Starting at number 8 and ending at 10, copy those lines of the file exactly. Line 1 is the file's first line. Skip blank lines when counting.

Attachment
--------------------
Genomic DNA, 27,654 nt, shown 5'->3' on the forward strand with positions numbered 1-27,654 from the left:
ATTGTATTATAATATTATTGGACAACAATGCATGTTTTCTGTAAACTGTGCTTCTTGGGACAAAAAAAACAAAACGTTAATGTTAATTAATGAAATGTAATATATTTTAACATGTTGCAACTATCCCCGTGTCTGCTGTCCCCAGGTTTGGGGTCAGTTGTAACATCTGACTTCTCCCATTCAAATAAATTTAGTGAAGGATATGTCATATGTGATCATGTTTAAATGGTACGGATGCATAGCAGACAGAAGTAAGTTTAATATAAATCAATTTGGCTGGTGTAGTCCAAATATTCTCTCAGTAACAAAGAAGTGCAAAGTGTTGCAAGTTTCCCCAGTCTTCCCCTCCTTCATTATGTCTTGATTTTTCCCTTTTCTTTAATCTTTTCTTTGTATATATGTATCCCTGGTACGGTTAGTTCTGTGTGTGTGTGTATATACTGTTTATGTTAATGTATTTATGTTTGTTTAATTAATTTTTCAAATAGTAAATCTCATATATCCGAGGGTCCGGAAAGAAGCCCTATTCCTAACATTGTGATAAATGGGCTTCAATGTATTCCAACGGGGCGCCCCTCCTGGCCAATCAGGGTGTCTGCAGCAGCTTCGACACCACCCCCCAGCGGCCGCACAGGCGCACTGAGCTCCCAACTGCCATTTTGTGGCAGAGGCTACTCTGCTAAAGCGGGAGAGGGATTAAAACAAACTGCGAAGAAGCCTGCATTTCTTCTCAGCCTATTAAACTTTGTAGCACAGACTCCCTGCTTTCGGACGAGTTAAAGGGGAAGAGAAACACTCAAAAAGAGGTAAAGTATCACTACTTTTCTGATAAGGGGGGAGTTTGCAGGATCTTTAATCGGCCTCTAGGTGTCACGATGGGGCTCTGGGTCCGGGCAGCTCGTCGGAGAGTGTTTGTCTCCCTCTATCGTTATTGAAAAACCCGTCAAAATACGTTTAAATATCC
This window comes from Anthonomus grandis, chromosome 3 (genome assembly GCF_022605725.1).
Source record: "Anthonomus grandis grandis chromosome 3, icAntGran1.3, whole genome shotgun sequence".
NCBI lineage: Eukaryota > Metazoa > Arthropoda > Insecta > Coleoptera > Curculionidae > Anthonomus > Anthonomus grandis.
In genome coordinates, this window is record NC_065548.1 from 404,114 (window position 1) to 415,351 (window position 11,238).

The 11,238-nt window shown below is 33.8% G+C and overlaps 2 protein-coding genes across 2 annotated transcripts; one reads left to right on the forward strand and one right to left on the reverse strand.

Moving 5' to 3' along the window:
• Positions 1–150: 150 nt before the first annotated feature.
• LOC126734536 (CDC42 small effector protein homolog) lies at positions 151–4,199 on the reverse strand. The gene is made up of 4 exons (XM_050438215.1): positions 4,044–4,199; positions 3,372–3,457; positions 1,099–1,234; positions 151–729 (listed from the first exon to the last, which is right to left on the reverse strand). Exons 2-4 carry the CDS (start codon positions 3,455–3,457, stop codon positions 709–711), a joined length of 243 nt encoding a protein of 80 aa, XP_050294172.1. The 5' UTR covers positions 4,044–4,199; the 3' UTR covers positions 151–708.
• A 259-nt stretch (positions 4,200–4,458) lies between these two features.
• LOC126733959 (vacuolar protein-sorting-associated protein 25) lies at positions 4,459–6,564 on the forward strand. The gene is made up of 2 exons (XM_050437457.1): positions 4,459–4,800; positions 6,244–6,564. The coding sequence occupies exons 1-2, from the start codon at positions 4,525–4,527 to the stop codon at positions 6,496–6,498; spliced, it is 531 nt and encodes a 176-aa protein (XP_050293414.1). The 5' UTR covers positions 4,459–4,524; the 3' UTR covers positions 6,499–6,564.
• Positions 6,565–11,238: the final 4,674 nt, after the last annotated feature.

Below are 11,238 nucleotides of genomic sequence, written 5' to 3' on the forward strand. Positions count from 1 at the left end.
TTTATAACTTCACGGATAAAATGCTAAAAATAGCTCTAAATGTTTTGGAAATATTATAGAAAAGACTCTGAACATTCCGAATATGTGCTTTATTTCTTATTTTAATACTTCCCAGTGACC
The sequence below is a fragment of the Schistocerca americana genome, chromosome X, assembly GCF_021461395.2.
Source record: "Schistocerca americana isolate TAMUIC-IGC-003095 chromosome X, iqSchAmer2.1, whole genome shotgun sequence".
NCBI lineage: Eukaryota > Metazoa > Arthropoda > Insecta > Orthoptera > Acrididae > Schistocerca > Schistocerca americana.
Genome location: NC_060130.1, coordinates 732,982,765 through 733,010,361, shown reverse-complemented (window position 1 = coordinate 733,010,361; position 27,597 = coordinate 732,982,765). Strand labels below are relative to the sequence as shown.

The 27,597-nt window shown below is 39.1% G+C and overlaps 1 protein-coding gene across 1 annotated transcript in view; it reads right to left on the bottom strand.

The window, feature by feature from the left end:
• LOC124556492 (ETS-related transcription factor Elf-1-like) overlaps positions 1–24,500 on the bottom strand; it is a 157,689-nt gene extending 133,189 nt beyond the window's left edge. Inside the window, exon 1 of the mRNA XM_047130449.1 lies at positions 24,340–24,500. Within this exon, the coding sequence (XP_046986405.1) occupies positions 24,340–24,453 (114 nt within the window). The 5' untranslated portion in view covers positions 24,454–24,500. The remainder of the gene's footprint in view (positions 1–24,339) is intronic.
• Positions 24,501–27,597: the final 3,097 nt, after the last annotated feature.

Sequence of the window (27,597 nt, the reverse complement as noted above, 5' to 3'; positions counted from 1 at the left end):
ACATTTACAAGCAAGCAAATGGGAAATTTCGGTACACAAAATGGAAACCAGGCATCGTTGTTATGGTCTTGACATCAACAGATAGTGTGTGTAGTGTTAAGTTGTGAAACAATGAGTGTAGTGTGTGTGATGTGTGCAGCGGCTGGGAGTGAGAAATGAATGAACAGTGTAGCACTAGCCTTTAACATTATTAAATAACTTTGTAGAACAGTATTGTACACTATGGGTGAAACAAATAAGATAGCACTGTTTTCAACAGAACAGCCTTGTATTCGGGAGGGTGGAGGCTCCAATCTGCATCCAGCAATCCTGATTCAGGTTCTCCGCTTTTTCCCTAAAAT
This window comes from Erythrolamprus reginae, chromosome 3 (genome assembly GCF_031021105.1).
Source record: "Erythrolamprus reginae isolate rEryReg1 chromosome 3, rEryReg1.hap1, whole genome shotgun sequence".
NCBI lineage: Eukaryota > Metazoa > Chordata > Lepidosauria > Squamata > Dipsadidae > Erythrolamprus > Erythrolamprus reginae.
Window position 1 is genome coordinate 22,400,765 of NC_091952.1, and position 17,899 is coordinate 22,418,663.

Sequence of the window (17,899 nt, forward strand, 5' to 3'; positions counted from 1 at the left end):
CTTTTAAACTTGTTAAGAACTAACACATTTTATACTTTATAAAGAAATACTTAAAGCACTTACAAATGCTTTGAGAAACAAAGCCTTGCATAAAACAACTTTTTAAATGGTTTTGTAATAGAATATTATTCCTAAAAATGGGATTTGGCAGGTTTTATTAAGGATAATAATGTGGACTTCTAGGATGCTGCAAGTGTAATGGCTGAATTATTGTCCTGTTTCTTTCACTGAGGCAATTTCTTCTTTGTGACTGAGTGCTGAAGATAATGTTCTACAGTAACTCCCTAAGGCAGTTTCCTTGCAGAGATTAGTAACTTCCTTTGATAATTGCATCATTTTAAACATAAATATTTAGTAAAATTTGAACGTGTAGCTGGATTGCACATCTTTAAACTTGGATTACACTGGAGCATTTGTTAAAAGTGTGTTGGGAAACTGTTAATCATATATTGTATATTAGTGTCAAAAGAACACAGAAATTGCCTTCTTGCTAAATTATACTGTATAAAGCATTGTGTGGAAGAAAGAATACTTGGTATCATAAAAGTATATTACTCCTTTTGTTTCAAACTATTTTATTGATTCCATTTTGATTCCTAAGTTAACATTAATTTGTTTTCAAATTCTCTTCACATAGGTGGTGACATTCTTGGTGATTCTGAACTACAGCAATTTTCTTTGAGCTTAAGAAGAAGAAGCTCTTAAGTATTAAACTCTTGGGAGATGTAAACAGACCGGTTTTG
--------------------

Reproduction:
Moving 5' to 3' along the window:
• Positions 1–150: 150 nt before the first annotated feature.
• LOC126734536 (CDC42 small effector protein homolog) lies at positions 151–4,199 on the reverse strand. The gene is made up of 4 exons (XM_050438215.1): positions 4,044–4,199; positions 3,372–3,457; positions 1,099–1,234; positions 151–729 (listed from the first exon to the last, which is right to left on the reverse strand). Exons 2-4 carry the CDS (start codon positions 3,455–3,457, stop codon positions 709–711), a joined length of 243 nt encoding a protein of 80 aa, XP_050294172.1. The 5' UTR covers positions 4,044–4,199; the 3' UTR covers positions 151–708.